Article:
The First Refrigerated TrailerNeil Lobocki
In the 1930’s meat and produce was moved from farm to market by trailer and cooled by ice. The trip and the cargo space was limited by the amount of ice and the cooling it could provide. Transport posed many challenges that stationary units could not withstand. In particular, jarring vibration travelling over the road quickly fatigued lines and shattered other parts of the system. It also required a portable source of power capable of driving the compressor. Freight companies complained of the limitation of ice and farmers lost product due to spoilage but, no one had designed a durable unit capable of reliably replacing blocks of ice. That is until a game of golf with Joe Numero, president of Cinema Supplies Inc., Harry Werner, President of Werner Transportation Co. and Al Fineberg, President of the United States Air Conditioning Co.Harry received a call that day regarding one of his transport trucks that had delivered a spoiled load of poultry because the ice and salt could not withstand the heat load caused by the hot summer sun.
Harry asked Al, the air conditioning expert, why it was that they could air condition movie houses like the ones Numero supplied but they couldn’t condition the air in a trailer. Fineberg tried to explain to Werner the vibration caused in transport and the need for a source of power while Numero listened. Despite his lack of refrigeration knowledge, Numero teased that he could make a refrigerated trailer if Fineberg could not. Fineberg scoffed at Numero’s boast but, he didn’t know that Joe Numero had a man that worked for him that thrived at doing things that couldn’t be done.
Fred Jones had been told it couldn’t be done his whole life but, he always found a way. Fred was born in 1893 in Covington, Kentucky to a white father and a black mother and abandoned at an early age. Left to find his own way in life he came of age at the same time as the automobile which piqued the interest of his keen mind for all things mechanical or electrical. By age 15, he was already the chief mechanic at a garage in Cincinnati. Although his formal education ended at the fourth grade he used his reading ability to learn everything he could by reading manuals and whatever material he could find.
Fred was told he couldn’t be a race car driver because he was too young or pilot a steam boat because of his race or that he couldn’t make a commercial sound-movie machine for a talking picture but, he did all these things and more. Numero and Werner explained to Fred what they needed for the trailer and he set to work. He understood the challenges caused by vibration and used his experience from building race cars to withstand intense vibrations to design his refrigeration unit. He used the local library to study everything he could on refrigeration. The units proposed up to that time all used regular electric refrigeration that would need to be plugged in periodically to electrical hook ups. But, Fred’s design called for a four cylinder gasoline engine to drive the compressor. He also built a starter/generator flywheel to start and stop the engine automatically and to operate the thermostat to control the temperature inside the trailer.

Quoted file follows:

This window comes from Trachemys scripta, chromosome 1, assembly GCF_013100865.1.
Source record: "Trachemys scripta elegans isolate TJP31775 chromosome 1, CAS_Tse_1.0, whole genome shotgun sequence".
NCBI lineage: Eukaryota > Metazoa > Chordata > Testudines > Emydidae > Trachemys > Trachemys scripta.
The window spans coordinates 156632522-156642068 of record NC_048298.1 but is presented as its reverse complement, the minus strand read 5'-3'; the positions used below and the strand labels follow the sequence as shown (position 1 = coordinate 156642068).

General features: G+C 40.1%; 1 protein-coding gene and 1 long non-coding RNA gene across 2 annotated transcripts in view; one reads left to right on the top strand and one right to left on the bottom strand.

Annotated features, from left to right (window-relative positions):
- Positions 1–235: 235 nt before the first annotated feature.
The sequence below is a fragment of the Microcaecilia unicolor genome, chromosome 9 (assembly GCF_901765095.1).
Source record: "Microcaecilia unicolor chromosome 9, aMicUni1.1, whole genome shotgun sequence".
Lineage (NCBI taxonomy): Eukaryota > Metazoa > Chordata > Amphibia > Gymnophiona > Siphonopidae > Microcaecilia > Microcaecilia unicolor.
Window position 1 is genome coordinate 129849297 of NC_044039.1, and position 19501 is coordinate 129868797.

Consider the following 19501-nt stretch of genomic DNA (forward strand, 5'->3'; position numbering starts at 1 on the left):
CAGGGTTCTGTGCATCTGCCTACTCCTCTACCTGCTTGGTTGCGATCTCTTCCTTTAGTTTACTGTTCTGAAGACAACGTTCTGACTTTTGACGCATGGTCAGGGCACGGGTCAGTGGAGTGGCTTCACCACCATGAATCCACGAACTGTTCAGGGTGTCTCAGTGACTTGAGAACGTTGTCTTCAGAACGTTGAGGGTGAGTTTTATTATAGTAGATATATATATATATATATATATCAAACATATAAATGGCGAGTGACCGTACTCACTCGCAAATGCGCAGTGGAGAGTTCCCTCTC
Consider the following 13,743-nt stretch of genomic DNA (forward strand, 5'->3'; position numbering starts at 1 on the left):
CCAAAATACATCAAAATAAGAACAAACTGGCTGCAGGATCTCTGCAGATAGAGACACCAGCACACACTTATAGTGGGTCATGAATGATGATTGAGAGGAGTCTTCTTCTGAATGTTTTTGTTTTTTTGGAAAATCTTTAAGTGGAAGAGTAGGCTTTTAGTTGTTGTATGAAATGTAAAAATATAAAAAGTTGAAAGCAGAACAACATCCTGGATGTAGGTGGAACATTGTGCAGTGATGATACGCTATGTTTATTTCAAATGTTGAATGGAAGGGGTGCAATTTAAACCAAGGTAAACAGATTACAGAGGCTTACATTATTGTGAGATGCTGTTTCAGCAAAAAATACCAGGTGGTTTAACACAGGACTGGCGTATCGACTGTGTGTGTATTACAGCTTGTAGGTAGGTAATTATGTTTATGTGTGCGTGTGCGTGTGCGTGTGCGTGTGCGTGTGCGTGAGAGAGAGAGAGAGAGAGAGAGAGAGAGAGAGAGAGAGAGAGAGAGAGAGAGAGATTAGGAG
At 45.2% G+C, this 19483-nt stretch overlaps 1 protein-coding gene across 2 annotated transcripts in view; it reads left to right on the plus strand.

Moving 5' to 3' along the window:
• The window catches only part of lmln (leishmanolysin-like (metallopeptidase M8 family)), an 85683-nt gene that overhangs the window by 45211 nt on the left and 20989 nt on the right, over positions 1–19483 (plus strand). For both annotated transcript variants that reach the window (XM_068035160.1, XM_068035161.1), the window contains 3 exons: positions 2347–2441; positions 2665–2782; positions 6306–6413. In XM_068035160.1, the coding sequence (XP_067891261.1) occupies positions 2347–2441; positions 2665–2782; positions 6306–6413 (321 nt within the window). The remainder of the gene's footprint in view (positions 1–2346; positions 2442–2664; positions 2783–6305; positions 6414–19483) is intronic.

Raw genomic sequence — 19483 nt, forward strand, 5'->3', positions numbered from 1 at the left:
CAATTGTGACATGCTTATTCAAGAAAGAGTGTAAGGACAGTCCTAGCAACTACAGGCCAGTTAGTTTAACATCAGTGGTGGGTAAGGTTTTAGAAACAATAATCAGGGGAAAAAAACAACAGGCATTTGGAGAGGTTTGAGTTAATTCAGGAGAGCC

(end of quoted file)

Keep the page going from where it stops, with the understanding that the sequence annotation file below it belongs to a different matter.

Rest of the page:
The first models were large and heavy. Since Fred didn’t want to use valuable cargo space, he mounted the unit outside underneath the trailer. After testing, Fred realized that the current position exposed the unit to mud and other hazards of the roadway. So he moved the unit to the top front of the trailer exactly where they can be found today. This location improved the performance. Fred continued to refine the design by making it lighter and more efficient. It became so successful that Numero decided to sell his company and start the United States Thermo-Control Company. They called the first units Thermotrol but later changed it to Thermo King which they also eventually changed to the company name. Fred proved his doubters wrong because one man, Joe Numero, believed in him.